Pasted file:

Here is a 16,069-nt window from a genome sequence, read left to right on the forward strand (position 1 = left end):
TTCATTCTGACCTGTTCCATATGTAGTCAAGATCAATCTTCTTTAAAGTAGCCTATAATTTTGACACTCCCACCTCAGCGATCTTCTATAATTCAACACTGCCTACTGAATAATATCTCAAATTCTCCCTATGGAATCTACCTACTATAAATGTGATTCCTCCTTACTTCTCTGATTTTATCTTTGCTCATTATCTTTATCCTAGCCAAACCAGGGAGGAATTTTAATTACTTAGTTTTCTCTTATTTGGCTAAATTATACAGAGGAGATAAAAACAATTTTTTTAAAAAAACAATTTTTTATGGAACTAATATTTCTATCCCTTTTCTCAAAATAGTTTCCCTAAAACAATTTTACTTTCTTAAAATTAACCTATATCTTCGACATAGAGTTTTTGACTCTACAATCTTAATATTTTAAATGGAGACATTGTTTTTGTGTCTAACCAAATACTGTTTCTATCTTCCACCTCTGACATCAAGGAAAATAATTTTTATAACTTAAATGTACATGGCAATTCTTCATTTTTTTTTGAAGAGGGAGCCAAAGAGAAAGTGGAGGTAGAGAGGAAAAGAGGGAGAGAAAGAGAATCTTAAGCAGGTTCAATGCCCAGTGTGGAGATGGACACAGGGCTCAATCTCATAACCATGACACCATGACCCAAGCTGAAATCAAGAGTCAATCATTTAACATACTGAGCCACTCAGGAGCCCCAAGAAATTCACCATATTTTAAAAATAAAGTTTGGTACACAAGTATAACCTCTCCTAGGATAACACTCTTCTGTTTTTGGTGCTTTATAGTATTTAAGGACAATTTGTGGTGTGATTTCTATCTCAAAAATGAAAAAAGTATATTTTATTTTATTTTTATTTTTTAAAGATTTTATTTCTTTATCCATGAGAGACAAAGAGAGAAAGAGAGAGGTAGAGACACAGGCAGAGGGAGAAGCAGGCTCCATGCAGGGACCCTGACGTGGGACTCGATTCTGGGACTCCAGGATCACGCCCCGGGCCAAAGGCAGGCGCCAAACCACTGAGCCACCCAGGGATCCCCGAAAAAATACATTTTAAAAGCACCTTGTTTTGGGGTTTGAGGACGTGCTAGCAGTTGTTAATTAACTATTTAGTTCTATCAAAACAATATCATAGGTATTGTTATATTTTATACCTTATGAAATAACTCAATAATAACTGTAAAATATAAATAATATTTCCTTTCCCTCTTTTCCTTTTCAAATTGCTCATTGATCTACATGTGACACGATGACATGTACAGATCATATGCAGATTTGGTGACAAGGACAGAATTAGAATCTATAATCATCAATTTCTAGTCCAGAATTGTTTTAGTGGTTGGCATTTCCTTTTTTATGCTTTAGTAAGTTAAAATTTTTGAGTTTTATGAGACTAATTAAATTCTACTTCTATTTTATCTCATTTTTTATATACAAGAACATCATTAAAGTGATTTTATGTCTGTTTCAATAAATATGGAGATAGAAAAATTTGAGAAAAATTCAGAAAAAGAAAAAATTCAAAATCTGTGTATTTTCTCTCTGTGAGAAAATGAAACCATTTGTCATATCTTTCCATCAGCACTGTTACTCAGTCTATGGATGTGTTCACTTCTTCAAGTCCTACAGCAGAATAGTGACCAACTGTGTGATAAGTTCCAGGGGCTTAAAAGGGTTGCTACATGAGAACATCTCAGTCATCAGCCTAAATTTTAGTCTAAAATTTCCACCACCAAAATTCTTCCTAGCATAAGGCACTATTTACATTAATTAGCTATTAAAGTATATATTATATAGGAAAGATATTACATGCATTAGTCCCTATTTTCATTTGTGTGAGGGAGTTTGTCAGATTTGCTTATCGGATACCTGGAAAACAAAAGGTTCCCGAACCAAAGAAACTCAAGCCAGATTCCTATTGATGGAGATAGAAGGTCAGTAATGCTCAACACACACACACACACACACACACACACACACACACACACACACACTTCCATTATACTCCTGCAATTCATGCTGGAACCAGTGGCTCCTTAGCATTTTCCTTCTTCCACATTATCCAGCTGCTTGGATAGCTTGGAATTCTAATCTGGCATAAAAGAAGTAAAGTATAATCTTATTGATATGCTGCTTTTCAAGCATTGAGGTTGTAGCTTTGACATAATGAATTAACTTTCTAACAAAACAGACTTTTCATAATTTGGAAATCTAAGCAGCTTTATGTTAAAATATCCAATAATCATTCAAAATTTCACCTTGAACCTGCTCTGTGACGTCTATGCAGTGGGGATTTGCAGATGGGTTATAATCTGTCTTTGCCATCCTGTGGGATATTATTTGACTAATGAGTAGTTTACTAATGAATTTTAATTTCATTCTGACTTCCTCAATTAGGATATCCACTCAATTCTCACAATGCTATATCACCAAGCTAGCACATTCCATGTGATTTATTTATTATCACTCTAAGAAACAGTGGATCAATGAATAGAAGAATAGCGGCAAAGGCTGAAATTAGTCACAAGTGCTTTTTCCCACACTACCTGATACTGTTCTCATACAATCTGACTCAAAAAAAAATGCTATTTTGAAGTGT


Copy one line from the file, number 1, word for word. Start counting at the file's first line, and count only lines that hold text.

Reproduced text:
Here is a 16,069-nt window from a genome sequence, read left to right on the forward strand (position 1 = left end):